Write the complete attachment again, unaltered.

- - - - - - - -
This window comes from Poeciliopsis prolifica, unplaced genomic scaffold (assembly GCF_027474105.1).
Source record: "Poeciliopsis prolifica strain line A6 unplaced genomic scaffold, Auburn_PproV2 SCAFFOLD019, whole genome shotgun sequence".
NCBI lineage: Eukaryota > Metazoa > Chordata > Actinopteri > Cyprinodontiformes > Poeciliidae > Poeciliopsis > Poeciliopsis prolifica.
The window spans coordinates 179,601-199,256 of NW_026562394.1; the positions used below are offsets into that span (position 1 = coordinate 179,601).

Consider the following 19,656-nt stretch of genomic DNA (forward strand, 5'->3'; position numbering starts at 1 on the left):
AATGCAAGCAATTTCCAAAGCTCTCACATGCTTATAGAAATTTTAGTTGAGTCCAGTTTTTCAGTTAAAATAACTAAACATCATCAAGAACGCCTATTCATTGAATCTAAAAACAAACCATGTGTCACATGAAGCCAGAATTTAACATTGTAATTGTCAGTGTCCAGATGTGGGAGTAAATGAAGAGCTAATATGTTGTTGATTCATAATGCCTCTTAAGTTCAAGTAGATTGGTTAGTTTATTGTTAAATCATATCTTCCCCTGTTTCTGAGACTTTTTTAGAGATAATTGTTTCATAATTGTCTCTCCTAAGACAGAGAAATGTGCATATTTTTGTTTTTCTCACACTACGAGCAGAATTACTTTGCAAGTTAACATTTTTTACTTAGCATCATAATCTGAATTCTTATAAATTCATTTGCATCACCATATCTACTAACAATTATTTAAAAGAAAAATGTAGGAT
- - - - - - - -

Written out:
This window comes from Poeciliopsis prolifica, unplaced genomic scaffold (assembly GCF_027474105.1).
Source record: "Poeciliopsis prolifica strain line A6 unplaced genomic scaffold, Auburn_PproV2 SCAFFOLD019, whole genome shotgun sequence".
NCBI lineage: Eukaryota > Metazoa > Chordata > Actinopteri > Cyprinodontiformes > Poeciliidae > Poeciliopsis > Poeciliopsis prolifica.
The window spans coordinates 179,601-199,256 of NW_026562394.1; the positions used below are offsets into that span (position 1 = coordinate 179,601).

Consider the following 19,656-nt stretch of genomic DNA (forward strand, 5'->3'; position numbering starts at 1 on the left):
AATGCAAGCAATTTCCAAAGCTCTCACATGCTTATAGAAATTTTAGTTGAGTCCAGTTTTTCAGTTAAAATAACTAAACATCATCAAGAACGCCTATTCATTGAATCTAAAAACAAACCATGTGTCACATGAAGCCAGAATTTAACATTGTAATTGTCAGTGTCCAGATGTGGGAGTAAATGAAGAGCTAATATGTTGTTGATTCATAATGCCTCTTAAGTTCAAGTAGATTGGTTAGTTTATTGTTAAATCATATCTTCCCCTGTTTCTGAGACTTTTTTAGAGATAATTGTTTCATAATTGTCTCTCCTAAGACAGAGAAATGTGCATATTTTTGTTTTTCTCACACTACGAGCAGAATTACTTTGCAAGTTAACATTTTTTACTTAGCATCATAATCTGAATTCTTATAAATTCATTTGCATCACCATATCTACTAACAATTATTTAAAAGAAAAATGTAGGAT